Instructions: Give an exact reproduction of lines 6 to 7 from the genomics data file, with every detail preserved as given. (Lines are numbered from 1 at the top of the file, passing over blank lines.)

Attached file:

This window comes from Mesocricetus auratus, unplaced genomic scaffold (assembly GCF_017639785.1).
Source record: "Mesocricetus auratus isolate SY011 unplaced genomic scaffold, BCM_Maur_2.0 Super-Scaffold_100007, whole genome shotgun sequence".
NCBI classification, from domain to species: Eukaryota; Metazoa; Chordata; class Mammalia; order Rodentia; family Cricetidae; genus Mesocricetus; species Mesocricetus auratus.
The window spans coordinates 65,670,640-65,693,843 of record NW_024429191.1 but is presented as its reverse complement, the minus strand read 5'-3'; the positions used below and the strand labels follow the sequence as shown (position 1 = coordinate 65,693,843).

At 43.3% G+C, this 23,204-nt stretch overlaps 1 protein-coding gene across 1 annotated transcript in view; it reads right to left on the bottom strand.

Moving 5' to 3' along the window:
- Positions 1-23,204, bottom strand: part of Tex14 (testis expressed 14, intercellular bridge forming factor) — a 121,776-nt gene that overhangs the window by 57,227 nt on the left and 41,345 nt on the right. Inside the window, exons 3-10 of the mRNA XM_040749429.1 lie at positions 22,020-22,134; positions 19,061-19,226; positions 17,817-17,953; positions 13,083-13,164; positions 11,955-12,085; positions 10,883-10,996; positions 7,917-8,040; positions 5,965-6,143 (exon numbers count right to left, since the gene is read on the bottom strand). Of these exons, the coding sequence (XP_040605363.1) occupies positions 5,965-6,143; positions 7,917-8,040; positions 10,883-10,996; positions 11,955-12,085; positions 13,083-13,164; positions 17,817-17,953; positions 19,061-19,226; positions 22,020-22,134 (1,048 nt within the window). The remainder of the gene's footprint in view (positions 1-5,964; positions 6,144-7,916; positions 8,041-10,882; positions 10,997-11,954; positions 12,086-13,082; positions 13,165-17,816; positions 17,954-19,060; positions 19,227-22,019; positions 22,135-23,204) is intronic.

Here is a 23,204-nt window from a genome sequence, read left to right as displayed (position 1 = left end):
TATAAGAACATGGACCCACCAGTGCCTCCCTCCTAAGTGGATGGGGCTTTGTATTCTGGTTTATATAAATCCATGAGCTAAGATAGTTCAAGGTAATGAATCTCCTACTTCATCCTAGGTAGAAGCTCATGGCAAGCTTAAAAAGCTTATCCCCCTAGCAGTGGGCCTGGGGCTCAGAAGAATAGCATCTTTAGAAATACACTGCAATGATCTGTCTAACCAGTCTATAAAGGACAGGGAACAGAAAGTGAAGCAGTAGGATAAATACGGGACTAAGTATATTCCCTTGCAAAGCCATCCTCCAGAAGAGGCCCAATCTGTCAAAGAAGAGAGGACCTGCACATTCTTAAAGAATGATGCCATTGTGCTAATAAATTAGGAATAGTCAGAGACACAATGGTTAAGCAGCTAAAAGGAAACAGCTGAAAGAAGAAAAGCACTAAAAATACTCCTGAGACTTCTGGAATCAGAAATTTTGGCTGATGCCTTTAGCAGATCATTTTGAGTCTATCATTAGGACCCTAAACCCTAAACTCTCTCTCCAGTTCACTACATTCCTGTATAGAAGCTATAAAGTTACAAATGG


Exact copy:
Moving 5' to 3' along the window:
- Positions 1-23,204, bottom strand: part of Tex14 (testis expressed 14, intercellular bridge forming factor) — a 121,776-nt gene that overhangs the window by 57,227 nt on the left and 41,345 nt on the right. Inside the window, exons 3-10 of the mRNA XM_040749429.1 lie at positions 22,020-22,134; positions 19,061-19,226; positions 17,817-17,953; positions 13,083-13,164; positions 11,955-12,085; positions 10,883-10,996; positions 7,917-8,040; positions 5,965-6,143 (exon numbers count right to left, since the gene is read on the bottom strand). Of these exons, the coding sequence (XP_040605363.1) occupies positions 5,965-6,143; positions 7,917-8,040; positions 10,883-10,996; positions 11,955-12,085; positions 13,083-13,164; positions 17,817-17,953; positions 19,061-19,226; positions 22,020-22,134 (1,048 nt within the window). The remainder of the gene's footprint in view (positions 1-5,964; positions 6,144-7,916; positions 8,041-10,882; positions 10,997-11,954; positions 12,086-13,082; positions 13,165-17,816; positions 17,954-19,060; positions 19,227-22,019; positions 22,135-23,204) is intronic.